3. Calculation of slope measurements. Spot images from selected sub-apertures will be used to calculate the centre of spot images. Then we can obtain slope measurements from the centre of spot images.
4. Reconstruction of wavefront difference maps. With DNNs in CS-WFS, we can reconstruct wavefront difference maps from these slope measurements.
The flowchart of algorithms of the CS-WFS method is shown in figure 2
. The main part of the CS-WFS is the DNN that could reconstruct wavefront difference maps from sparsely sampled slope measurements. To make results obtained by DNNs comprehensible, we use two sequentially connected DNNs to reconstruct wavefront difference maps. The first DNN is a deep convolutional neural network (DCNN), which is mainly used to estimate complete slope measurements from sparsely sampled slope measurements. The second DNN is a U-Net, which is mainly used to reconstruct wavefront difference maps from complete slope measurements.
The structure of the DCNN in the CS-WFS is shown in figure 3. The DCNN includes 8 convolutional layers to estimate complete slope measurements from sparsely sampled slope measurements. In front of the first layer is a drop-out layer (Hinton et al., 2012). The drop-out layer will randomly set a percentage of weights as zero to prevent over-fitting of a neural network. In this paper we use it to simulate the compressive sensing process. During the training stage, we set the drop-out rate to a predefined value and use complete slope measurements to train the DCNN. Through sparse sampling process obtained by the drop-out layer, the rest part of the DCNN will be able to learn the function that could estimate complete slope measurements from sparsely sampled slope measurements.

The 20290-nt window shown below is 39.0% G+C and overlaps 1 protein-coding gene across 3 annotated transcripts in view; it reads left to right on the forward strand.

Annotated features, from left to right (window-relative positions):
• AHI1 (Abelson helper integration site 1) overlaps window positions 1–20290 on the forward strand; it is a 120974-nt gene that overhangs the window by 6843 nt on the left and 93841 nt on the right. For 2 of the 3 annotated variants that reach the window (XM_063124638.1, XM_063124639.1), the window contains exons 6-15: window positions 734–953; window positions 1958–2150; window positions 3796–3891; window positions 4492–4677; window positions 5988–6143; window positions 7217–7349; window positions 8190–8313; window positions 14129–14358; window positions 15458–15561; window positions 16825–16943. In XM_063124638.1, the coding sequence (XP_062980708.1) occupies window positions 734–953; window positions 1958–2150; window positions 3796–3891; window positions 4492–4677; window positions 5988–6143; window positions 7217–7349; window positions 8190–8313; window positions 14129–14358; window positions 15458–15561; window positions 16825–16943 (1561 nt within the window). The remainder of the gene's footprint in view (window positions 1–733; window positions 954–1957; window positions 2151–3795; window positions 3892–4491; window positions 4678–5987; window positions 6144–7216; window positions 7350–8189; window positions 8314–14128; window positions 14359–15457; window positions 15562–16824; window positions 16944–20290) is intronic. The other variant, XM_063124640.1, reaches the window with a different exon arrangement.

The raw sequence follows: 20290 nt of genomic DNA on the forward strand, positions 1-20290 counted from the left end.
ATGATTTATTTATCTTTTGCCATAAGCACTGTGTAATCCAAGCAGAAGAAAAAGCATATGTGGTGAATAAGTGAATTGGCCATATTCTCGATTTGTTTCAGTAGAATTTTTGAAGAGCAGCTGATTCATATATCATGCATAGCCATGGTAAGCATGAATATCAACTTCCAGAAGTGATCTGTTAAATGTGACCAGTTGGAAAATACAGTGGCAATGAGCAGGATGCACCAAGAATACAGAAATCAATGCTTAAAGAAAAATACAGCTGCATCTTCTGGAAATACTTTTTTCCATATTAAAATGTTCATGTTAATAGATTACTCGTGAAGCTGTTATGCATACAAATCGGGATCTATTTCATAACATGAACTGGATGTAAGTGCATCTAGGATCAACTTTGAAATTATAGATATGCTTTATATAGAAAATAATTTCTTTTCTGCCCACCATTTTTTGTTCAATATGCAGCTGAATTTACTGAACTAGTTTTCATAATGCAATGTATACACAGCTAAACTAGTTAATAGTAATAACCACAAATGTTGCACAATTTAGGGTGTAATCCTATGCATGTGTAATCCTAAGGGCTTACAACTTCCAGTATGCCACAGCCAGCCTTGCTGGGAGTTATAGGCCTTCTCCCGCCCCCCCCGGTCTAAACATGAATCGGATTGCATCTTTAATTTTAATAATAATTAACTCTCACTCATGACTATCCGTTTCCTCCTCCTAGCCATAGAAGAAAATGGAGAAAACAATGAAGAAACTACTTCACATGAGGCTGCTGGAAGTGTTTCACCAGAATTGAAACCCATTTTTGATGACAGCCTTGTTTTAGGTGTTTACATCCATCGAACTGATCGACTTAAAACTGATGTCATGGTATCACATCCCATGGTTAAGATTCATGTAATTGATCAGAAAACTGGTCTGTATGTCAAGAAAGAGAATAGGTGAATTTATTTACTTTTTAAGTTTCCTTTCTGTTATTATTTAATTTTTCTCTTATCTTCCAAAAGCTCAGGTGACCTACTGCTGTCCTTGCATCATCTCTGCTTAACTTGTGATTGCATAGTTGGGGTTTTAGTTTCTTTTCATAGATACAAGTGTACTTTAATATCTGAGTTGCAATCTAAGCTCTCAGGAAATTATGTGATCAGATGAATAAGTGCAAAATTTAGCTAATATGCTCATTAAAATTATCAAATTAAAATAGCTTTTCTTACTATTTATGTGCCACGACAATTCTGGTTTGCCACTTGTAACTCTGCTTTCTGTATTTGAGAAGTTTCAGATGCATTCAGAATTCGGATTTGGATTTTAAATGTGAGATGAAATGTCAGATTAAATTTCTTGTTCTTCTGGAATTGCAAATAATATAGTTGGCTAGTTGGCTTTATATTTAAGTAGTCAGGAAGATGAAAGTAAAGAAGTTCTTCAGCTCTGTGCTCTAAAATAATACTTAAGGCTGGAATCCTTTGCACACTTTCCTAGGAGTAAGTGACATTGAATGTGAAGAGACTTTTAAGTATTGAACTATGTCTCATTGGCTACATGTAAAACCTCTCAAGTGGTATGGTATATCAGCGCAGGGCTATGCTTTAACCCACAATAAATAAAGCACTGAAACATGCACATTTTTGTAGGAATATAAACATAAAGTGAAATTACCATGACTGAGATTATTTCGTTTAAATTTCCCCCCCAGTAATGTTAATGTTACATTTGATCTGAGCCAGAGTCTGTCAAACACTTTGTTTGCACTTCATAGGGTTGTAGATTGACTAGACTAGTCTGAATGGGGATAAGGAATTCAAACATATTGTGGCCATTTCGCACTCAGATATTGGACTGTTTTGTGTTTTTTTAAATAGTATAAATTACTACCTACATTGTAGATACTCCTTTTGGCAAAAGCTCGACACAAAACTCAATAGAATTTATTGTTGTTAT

The structure of the U-Net is shown in figure 4. It is used to reconstruct wavefront difference maps from complete slope measurements. The U-Net is modified from the structure proposed in DuBose et al. (2020). In this paper, the U-Net merges complete slope measurements along x and y directions to reconstruct wavefront difference maps.
2.2 Training of the CS-WFS Method
We use a high-fidelity atmospheric turbulence phase screen model (Jia et al., 2015b, a) and an adaptive optics system simulation platform (Basden et al., 2018) to generate atmospheric turbulence phase screens and corresponding spot images to train and test the CS-WFS. The Fried parameter () is set to 0.06 metre and the diameter of the telescope is set to 1 metre. In this paper, the SH-WFS has sub-apertures and we assume there are no photo-electronics noise in the SH-WFS. With this configuration, we could obtain noise free spot images. Besides, we resize atmospheric turbulence phase screens to pixels as wavefront difference maps that should be obtained by our CS-WFS method.